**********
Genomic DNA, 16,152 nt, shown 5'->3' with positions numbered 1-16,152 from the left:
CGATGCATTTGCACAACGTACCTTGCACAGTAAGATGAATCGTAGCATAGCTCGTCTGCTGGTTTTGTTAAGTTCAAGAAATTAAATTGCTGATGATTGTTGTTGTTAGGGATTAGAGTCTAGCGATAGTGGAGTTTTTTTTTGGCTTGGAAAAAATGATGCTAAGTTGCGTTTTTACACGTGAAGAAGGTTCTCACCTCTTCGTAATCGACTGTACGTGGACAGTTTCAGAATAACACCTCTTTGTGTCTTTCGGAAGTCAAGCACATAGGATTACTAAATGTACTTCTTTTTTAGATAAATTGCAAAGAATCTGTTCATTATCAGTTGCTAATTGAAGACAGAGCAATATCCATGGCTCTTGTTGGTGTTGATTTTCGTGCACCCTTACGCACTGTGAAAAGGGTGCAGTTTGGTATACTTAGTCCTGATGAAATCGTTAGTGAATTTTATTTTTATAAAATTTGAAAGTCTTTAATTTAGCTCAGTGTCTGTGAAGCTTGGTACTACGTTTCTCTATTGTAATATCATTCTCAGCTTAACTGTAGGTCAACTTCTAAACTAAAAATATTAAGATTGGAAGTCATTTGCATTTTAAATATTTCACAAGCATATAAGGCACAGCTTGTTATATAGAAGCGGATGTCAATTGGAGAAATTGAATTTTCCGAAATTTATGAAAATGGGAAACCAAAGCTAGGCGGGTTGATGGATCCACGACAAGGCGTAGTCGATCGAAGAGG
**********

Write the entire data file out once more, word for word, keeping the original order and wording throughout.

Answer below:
Genomic DNA, 16,152 nt, shown 5'->3' with positions numbered 1-16,152 from the left:
CGATGCATTTGCACAACGTACCTTGCACAGTAAGATGAATCGTAGCATAGCTCGTCTGCTGGTTTTGTTAAGTTCAAGAAATTAAATTGCTGATGATTGTTGTTGTTAGGGATTAGAGTCTAGCGATAGTGGAGTTTTTTTTTGGCTTGGAAAAAATGATGCTAAGTTGCGTTTTTACACGTGAAGAAGGTTCTCACCTCTTCGTAATCGACTGTACGTGGACAGTTTCAGAATAACACCTCTTTGTGTCTTTCGGAAGTCAAGCACATAGGATTACTAAATGTACTTCTTTTTTAGATAAATTGCAAAGAATCTGTTCATTATCAGTTGCTAATTGAAGACAGAGCAATATCCATGGCTCTTGTTGGTGTTGATTTTCGTGCACCCTTACGCACTGTGAAAAGGGTGCAGTTTGGTATACTTAGTCCTGATGAAATCGTTAGTGAATTTTATTTTTATAAAATTTGAAAGTCTTTAATTTAGCTCAGTGTCTGTGAAGCTTGGTACTACGTTTCTCTATTGTAATATCATTCTCAGCTTAACTGTAGGTCAACTTCTAAACTAAAAATATTAAGATTGGAAGTCATTTGCATTTTAAATATTTCACAAGCATATAAGGCACAGCTTGTTATATAGAAGCGGATGTCAATTGGAGAAATTGAATTTTCCGAAATTTATGAAAATGGGAAACCAAAGCTAGGCGGGTTGATGGATCCACGACAAGGCGTAGTCGATCGAAGAGG